Adrenaline: The Body’s Kick-Starter

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To ensure human survival, hormones helped the cavemen fight or flee, but the effects of these natural secretions are not always positive today.

Adrenaline is one of the basic hormones produced by the human body to increase its ability to respond to short-term stress. Also called epinephrine, the hormone is an example of how the human body adapted to handle dangerous and stressful situations.

Adrenaline helps lift the body’s level of performance over the short term through such actions as dilating air passages, which allows the body to get more oxygen into the lungs.

When facing a fight or flight situation, adrenaline also increases the heart rate, elevates the blood pressure and ups the energy supply.

The “adrenaline rush” can be thought of as the body’s version of a video game turbo boost, just what a caveman would need to escape the sharp teeth of a predator.

Today, adrenaline is used for a variety of medical purposes. It’s no accident that doctors call for it when a patient suffers a heart attack. In addition to cardiac arrest, it is used to treat anaphylaxis, asthma, croup, and in local anesthetics.

If you have an EpiPen to use in case of an emergency, you already know what it can do. Adrenaline is a versatile hormone with a diverse array of properties that are literally lifesavers for many.

But there are some negative effects associated with adrenaline use, too, especially over time. Being overexposed to stress means an overexposure to adrenaline and cortisol, which in turn can lead to health problems like heart disease, obesity, depression, digestive issues and memory impairment, among a number of maladies.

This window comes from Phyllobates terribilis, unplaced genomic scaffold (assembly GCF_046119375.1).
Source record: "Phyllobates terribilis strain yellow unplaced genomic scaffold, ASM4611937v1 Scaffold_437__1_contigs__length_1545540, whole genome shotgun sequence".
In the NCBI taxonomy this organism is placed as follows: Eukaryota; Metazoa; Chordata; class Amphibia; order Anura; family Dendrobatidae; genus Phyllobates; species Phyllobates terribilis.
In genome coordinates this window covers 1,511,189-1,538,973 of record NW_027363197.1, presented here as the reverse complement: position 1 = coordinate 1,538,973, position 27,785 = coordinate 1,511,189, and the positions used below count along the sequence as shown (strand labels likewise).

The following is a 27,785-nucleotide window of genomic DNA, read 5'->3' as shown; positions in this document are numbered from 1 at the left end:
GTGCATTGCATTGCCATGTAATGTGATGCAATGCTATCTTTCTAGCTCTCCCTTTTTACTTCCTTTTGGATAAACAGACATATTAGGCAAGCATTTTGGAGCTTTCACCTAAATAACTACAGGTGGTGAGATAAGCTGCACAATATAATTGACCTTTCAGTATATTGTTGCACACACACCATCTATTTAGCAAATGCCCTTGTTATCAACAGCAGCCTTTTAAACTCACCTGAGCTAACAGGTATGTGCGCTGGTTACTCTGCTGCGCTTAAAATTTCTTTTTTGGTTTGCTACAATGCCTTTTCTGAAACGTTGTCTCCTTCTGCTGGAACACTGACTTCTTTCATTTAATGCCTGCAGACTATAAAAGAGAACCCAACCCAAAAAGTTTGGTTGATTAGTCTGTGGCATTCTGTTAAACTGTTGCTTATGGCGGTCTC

Also, because adrenaline regulates the ability to maintain its blood pressure, when its levels in the body are not optimal, the health effects can be catastrophic.

Adrenaline increases the body’s metabolic rate and breaks down the energy stored in fat cells. It goes without saying that when the body starts to produce less of it, or if it stops processing it correctly, that can lead to lethargy and weight gain.

A vicious feedback cycle can be initiated, as weight gain leads to a decrease in adrenaline production, which in turn makes it difficult to lose those extra pounds.

There’s still a lot of medical research to be done on adrenaline and its health effects, both good and bad. Even though it has been recognized as a critical hormone in human development for thousands of years, we are still trying to figure out how to make it work as well for people today as it did for humans in the Paleolithic past.

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Lex Cavemen

LEX is the scientist. He is obsessed with understanding why and
how the world around him works the way it does.

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